Knowledge gap plagues mobile security
The current wave in technology is all about mobile devices – no doubt about it. New devices with innovative applications and services are the draw for the billions of wireless users worldwide. Some users find these devices addictive. Security issues surrounding wireless devices are commonly talked about and discussed, and some improvements have been made while many others are on the way.
Like traditional computing, the lack of knowledge among mobile users about the security issues is well known. Some efforts to rectify that knowledge gap that is all too common in security problems currently. However, it is not always the end user that is the root cause of the knowledge problems that result in security issues.
This became all too evident in a recent interaction I had with a device and service provider. While upgrading to a newer device I interacted in person with one of the sales staff. During that interaction I decided to probe into his general knowledge about security issues surrounding the devices and services that were being pitched to me. If I were to give his awareness a grade it would be a big fat F.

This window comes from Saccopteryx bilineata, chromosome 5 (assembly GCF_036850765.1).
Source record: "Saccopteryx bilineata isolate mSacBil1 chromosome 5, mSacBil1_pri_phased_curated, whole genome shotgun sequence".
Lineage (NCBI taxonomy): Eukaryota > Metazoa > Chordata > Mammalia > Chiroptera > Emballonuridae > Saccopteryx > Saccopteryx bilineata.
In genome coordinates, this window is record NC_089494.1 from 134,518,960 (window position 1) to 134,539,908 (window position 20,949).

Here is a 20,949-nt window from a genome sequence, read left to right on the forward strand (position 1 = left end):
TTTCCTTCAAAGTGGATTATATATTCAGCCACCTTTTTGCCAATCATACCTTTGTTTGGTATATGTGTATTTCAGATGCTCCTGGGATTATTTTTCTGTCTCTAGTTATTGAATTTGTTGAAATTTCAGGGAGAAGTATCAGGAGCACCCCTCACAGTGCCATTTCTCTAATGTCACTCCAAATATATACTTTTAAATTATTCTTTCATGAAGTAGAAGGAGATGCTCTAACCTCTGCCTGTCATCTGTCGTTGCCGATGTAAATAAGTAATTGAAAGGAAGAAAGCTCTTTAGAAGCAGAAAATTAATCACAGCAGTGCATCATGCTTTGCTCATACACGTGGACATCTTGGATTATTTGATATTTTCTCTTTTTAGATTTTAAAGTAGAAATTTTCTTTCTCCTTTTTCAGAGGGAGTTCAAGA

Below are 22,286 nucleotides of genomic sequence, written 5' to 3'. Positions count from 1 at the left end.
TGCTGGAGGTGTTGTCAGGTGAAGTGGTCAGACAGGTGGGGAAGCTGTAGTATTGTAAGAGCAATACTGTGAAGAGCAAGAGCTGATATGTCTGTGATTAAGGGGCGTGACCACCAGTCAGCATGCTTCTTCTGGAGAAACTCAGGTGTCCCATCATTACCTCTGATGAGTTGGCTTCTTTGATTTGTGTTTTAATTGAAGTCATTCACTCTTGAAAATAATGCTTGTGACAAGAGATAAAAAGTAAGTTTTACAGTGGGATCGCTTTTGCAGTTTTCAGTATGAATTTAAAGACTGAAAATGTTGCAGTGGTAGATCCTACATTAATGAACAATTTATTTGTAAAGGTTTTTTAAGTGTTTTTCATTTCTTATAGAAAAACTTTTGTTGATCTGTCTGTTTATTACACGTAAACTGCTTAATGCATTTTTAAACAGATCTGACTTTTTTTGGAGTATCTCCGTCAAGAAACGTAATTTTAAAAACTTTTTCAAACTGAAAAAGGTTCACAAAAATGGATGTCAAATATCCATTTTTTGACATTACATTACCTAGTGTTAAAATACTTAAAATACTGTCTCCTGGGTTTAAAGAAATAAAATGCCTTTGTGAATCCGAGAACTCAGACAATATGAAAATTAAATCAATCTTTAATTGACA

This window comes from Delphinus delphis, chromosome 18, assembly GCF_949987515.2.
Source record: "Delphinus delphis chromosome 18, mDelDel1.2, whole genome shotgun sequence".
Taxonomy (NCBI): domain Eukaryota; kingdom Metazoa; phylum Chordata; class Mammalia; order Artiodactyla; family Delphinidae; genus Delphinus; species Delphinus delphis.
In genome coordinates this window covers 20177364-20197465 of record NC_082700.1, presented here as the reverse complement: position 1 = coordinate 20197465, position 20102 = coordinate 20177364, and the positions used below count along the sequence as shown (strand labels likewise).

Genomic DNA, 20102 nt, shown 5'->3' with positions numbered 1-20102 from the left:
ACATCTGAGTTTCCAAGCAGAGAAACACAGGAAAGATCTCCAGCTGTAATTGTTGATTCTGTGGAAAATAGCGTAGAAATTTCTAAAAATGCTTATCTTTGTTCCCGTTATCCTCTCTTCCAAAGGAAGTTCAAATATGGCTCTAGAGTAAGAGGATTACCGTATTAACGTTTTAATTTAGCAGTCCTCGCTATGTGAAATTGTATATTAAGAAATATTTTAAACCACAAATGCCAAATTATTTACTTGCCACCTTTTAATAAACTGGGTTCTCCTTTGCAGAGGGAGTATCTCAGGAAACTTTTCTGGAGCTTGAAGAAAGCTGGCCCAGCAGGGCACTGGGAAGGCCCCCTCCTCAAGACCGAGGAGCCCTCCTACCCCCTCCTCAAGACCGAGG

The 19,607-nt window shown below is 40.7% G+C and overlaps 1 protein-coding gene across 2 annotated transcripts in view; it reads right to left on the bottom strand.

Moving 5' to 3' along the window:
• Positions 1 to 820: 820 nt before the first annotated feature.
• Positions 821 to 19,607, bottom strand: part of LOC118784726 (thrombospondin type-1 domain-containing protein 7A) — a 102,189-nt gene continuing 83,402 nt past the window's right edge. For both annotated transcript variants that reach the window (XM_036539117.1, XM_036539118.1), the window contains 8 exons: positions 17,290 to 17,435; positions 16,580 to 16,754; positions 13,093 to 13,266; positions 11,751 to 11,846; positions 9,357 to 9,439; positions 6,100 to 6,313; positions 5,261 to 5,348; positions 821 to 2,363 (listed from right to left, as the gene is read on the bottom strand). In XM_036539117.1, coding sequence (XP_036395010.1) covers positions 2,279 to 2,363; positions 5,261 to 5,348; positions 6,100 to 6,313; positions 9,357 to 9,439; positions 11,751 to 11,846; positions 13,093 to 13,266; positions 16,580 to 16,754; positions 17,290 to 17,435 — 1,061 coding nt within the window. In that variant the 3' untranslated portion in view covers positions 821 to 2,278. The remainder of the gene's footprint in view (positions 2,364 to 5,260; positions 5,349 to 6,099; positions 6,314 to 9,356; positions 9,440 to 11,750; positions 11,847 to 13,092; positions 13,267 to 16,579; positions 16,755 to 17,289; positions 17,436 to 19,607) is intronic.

He knew nothing about any of the devices related vulnerabilities that have been widely publicized for months, not even the basics. I am not talking about advanced threats, I am talking about fundamental issues. The product knowledge of this provider was so lacking that they even sold me an accessory that would not work with the device he sold me. So his knowledge gap went far beyond security. It encompassed basic product knowledge of interoperability with other products they sold.
Once I discovered the interoperability mismatch, I called the store. After 30 minutes of trying, I was finally connected to another sales representative. I just wanted to return the incompatible accessory and get one that works. I found it hard to believe, but she was even less knowledgeable.
Maybe it’s time that the basic sales training on a company’s products include the security fundamentals for that product or service. With all that is at stake at least these organizations should make sure they are not making the security situation worse with incorrect information. Or at least read Symantec’s eight-page Consumer Guide to Wireless Device Security.
Posted by Kevin Coleman on Jul 19, 2012 at 12:15 AM